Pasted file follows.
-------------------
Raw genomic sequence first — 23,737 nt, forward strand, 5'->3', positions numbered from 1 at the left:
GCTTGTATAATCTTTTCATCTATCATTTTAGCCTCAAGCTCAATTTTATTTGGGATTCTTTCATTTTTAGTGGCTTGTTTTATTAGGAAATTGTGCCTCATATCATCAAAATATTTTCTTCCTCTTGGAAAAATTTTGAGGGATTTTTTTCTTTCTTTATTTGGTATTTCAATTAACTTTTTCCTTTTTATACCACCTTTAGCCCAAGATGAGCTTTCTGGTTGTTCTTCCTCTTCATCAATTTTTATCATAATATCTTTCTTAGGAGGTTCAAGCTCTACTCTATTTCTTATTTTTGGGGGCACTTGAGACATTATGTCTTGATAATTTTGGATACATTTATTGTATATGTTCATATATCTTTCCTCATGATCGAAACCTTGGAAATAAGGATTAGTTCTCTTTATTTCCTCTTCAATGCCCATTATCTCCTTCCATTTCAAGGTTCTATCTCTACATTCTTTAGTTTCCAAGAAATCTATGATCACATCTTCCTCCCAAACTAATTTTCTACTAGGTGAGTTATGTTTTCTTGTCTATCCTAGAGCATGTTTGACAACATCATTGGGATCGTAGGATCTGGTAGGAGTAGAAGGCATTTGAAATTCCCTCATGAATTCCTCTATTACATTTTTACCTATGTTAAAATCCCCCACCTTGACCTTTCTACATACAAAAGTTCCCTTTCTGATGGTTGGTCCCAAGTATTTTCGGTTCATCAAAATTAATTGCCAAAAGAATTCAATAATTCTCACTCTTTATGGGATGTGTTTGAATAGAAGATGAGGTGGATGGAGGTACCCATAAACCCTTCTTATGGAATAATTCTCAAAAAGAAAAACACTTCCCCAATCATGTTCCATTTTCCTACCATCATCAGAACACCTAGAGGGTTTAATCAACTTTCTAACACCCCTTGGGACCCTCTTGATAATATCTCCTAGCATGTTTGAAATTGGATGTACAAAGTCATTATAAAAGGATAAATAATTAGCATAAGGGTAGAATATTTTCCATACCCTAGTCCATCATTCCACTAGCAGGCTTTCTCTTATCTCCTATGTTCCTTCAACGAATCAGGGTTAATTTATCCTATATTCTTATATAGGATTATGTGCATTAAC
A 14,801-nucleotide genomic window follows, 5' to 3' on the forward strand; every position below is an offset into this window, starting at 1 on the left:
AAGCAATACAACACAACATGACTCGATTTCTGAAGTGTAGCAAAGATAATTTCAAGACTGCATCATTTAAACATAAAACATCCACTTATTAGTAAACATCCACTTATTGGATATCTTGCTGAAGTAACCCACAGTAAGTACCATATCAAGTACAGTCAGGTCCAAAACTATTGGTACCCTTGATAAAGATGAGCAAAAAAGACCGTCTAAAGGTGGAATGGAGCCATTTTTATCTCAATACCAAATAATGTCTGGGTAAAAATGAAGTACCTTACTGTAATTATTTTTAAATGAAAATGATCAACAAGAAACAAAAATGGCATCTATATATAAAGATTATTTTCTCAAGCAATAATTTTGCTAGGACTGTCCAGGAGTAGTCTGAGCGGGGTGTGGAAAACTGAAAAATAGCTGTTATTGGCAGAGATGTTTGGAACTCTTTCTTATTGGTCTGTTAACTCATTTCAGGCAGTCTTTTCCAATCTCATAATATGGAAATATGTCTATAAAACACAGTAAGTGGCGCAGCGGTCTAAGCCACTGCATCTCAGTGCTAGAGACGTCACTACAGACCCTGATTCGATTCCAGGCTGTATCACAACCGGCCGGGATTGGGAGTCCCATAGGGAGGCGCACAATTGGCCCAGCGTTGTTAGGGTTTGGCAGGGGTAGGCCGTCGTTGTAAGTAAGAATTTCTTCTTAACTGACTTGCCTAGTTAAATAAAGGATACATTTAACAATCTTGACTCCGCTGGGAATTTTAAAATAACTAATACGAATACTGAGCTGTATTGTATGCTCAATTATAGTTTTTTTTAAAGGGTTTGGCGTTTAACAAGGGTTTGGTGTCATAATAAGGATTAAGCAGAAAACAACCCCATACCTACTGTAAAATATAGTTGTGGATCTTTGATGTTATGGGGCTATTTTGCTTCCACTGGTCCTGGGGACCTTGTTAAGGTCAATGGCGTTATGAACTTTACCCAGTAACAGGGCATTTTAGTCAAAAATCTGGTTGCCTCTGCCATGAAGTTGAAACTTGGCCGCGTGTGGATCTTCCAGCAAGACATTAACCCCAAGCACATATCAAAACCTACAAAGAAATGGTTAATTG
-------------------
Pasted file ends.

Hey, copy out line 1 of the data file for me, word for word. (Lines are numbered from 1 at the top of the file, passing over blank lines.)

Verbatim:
Raw genomic sequence first — 23,737 nt, forward strand, 5'->3', positions numbered from 1 at the left: